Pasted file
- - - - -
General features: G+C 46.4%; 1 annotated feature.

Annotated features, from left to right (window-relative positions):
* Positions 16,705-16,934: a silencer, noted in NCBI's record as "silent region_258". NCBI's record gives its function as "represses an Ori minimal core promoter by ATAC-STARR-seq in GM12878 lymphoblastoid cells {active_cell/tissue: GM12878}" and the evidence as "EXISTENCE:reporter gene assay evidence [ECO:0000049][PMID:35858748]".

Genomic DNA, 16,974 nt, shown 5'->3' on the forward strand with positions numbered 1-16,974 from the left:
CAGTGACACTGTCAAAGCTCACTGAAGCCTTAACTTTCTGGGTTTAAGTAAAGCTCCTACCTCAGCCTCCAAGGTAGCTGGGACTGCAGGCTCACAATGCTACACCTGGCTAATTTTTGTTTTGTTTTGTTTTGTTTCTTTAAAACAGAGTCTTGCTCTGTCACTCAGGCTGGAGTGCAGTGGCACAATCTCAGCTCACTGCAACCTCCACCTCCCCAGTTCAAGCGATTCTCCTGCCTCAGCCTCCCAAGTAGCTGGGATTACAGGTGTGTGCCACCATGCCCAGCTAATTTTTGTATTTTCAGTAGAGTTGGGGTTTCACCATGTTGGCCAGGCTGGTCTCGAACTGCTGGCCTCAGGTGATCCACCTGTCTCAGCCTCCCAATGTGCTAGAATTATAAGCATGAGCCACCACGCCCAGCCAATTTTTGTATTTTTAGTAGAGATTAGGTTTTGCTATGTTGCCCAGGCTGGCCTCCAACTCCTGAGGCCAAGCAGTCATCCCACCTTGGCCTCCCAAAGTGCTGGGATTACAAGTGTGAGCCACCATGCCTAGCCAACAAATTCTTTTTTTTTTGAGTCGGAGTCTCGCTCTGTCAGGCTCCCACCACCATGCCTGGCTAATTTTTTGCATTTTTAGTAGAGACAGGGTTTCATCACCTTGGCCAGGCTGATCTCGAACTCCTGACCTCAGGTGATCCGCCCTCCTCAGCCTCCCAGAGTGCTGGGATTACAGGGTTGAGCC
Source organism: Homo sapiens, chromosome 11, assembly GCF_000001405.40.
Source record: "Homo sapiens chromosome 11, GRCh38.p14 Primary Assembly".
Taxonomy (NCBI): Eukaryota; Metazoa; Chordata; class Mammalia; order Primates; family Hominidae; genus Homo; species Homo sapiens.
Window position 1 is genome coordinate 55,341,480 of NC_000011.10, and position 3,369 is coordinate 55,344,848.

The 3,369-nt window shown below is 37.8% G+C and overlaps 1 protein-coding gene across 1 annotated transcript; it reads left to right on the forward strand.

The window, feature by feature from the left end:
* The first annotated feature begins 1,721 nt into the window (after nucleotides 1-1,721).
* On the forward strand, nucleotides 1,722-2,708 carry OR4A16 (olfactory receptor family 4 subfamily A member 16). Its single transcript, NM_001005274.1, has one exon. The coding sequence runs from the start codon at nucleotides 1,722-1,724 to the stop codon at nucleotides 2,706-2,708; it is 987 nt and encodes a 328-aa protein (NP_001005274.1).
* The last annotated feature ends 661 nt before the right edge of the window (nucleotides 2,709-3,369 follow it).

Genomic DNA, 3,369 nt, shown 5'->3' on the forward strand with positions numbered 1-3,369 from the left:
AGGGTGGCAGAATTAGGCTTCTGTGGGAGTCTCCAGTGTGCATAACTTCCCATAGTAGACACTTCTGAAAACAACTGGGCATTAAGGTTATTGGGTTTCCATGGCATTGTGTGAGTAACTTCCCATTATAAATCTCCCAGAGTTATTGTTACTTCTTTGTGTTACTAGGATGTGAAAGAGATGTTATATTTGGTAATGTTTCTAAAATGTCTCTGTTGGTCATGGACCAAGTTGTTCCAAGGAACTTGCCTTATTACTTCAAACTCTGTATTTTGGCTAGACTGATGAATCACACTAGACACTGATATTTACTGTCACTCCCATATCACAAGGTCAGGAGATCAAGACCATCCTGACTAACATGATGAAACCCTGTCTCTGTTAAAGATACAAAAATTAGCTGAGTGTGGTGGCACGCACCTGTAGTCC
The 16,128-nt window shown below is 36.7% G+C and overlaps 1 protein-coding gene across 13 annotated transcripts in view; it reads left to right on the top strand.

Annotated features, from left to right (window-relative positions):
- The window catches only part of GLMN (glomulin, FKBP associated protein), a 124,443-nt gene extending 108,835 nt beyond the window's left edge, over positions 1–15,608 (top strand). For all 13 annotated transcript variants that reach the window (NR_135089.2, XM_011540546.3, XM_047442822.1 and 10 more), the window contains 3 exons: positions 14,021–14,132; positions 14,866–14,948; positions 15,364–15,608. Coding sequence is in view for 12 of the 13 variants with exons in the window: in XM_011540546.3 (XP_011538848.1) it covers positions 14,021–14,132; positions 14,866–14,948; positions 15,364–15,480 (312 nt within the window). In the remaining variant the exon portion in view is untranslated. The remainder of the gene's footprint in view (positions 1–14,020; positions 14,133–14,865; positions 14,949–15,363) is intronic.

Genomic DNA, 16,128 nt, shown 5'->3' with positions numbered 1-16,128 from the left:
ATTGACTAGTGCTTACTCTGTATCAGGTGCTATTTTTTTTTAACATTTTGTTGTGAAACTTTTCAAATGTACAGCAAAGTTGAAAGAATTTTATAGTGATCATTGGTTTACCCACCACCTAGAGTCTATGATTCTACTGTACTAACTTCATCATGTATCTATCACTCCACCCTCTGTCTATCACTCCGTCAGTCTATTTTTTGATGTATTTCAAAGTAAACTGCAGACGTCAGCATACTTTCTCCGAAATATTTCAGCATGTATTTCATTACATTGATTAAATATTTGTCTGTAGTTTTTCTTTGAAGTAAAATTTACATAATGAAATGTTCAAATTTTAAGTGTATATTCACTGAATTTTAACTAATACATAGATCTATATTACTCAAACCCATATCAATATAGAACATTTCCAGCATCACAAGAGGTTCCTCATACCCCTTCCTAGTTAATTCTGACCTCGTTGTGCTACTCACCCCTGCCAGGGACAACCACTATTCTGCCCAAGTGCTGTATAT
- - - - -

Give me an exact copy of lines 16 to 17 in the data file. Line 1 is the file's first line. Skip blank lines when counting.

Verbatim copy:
AGGGTGGCAGAATTAGGCTTCTGTGGGAGTCTCCAGTGTGCATAACTTCCCATAGTAGACACTTCTGAAAACAACTGGGCATTAAGGTTATTGGGTTTCCATGGCATTGTGTGAGTAACTTCCCATTATAAATCTCCCAGAGTTATTGTTACTTCTTTGTGTTACTAGGATGTGAAAGAGATGTTATATTTGGTAATGTTTCTAAAATGTCTCTGTTGGTCATGGACCAAGTTGTTCCAAGGAACTTGCCTTATTACTTCAAACTCTGTATTTTGGCTAGACTGATGAATCACACTAGACACTGATATTTACTGTCACTCCCATATCACAAGGTCAGGAGATCAAGACCATCCTGACTAACATGATGAAACCCTGTCTCTGTTAAAGATACAAAAATTAGCTGAGTGTGGTGGCACGCACCTGTAGTCC
The 16,128-nt window shown below is 36.7% G+C and overlaps 1 protein-coding gene across 13 annotated transcripts in view; it reads left to right on the top strand.